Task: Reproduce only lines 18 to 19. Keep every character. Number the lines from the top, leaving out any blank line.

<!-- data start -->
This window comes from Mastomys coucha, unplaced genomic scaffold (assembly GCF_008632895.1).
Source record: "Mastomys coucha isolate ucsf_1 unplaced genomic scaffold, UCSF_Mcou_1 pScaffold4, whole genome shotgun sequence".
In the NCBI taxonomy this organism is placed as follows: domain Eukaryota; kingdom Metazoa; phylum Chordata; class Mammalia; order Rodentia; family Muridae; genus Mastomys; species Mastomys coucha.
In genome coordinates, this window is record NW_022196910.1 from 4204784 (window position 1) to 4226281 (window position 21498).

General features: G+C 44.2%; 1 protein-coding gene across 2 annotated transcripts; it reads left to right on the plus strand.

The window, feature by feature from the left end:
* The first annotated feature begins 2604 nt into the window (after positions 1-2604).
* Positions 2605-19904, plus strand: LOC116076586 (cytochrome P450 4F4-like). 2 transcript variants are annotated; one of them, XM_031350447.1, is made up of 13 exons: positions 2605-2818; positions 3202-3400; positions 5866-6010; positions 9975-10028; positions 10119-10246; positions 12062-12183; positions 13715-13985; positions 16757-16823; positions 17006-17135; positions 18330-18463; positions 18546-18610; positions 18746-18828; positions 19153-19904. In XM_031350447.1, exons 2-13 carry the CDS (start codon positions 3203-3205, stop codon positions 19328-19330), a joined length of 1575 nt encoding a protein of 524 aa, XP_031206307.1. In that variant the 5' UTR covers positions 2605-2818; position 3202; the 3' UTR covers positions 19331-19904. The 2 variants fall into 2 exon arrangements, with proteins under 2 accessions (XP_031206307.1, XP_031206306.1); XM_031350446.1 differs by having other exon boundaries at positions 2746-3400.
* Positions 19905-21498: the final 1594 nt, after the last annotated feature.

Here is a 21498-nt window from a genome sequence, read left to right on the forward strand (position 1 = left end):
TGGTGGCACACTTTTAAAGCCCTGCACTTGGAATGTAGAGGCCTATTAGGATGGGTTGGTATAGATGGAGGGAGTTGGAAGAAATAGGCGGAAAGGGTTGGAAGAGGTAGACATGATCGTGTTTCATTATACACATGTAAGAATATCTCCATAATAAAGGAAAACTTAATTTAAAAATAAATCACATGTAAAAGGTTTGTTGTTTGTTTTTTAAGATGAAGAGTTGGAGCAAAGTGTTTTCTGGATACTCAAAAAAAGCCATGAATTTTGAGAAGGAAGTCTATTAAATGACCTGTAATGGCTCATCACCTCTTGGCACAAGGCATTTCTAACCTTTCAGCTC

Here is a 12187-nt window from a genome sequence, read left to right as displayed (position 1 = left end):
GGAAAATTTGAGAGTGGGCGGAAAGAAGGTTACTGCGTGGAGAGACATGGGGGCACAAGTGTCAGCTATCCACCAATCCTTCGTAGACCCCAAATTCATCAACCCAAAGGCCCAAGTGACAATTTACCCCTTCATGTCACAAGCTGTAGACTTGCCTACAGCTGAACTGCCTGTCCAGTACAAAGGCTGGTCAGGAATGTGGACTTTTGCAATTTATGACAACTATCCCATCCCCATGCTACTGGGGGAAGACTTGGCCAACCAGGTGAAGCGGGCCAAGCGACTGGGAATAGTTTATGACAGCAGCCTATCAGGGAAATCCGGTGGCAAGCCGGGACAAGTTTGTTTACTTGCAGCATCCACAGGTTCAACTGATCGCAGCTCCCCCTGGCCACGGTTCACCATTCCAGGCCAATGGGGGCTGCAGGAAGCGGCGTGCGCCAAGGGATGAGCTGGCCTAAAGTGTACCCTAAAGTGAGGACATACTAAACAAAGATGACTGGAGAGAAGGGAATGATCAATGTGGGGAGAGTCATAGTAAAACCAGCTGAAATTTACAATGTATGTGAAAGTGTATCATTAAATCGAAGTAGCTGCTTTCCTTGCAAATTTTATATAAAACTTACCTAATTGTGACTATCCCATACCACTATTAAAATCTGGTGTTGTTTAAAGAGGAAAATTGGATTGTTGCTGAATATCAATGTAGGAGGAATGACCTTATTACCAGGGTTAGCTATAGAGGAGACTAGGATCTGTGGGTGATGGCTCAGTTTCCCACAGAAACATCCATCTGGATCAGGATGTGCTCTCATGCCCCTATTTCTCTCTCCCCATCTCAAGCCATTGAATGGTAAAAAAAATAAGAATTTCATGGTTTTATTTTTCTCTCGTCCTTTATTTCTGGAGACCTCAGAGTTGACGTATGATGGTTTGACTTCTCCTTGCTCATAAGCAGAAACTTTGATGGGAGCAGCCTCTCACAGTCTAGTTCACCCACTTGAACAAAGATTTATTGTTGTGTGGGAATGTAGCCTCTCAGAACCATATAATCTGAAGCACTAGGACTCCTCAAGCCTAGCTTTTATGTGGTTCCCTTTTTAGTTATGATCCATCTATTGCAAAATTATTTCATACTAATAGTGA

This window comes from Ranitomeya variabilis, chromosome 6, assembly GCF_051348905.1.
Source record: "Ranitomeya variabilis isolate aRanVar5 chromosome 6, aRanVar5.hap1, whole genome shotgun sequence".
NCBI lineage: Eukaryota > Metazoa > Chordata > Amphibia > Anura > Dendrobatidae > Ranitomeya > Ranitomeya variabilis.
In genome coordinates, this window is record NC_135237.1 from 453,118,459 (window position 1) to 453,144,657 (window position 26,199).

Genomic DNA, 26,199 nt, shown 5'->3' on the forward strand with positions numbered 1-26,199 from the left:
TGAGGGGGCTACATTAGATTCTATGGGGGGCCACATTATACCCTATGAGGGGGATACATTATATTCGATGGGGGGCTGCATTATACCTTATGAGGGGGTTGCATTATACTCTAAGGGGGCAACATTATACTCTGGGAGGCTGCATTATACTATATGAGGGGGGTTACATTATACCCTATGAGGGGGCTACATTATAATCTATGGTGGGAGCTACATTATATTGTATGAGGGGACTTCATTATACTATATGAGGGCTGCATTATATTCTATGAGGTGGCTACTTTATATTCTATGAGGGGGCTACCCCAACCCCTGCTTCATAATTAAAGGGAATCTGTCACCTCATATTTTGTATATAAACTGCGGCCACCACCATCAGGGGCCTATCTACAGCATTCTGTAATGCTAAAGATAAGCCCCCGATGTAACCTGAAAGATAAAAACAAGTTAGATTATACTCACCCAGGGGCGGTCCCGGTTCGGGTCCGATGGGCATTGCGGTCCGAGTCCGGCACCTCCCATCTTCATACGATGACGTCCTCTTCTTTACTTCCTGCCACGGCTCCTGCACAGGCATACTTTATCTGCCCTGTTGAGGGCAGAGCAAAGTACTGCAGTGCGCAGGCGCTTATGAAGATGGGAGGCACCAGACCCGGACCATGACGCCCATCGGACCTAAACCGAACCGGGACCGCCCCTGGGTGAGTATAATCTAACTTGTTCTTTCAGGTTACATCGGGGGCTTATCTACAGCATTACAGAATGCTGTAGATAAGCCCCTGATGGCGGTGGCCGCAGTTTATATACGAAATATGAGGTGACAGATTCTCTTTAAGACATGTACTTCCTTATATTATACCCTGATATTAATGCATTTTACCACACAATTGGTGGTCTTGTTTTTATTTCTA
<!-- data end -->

Genomic DNA, 26,199 nt, shown 5'->3' on the forward strand with positions numbered 1-26,199 from the left:
TGAGGGGGCTACATTAGATTCTATGGGGGGCCACATTATACCCTATGAGGGGGATACATTATATTCGATGGGGGGCTGCATTATACCTTATGAGGGGGTTGCATTATACTCTAAGGGGGCAACATTATACTCTGGGAGGCTGCATTATACTATATGAGGGGGGTTACATTATACCCTATGAGGGGGCTACATTATAATCTATGGTGGGAGCTACATTATATTGTATGAGGGGACTTCATTATACTATATGAGGGCTGCATTATATTCTATGAGGTGGCTACTTTATATTCTATGAGGGGGCTACCCCAACCCCTGCTTCATAATTAAAGGGAATCTGTCACCTCATATTTTGTATATAAACTGCGGCCACCACCATCAGGGGCCTATCTACAGCATTCTGTAATGCTAAAGATAAGCCCCCGATGTAACCTGAAAGATAAAAACAAGTTAGATTATACTCACCCAGGGGCGGTCCCGGTTCGGGTCCGATGGGCATTGCGGTCCGAGTCCGGCACCTCCCATCTTCATACGATGACGTCCTCTTCTTTACTTCCTGCCACGGCTCCTGCACAGGCATACTTTATCTGCCCTGTTGAGGGCAGAGCAAAGTACTGCAGTGCGCAGGCGCTTATGAAGATGGGAGGCACCAGACCCGGACCATGACGCCCATCGGACCTAAACCGAACCGGGACCGCCCCTGGGTGAGTATAATCTAACTTGTTCTTTCAGGTTACATCGGGGGCTTATCTACAGCATTACAGAATGCTGTAGATAAGCCCCTGATGGCGGTGGCCGCAGTTTATATACGAAATATGAGGTGACAGATTCTCTTTAAGACATGTACTTCCTTATATTATACCCTGATATTAATGCATTTTACCACACAATTGGTGGTCTTGTTTTTATTTCTA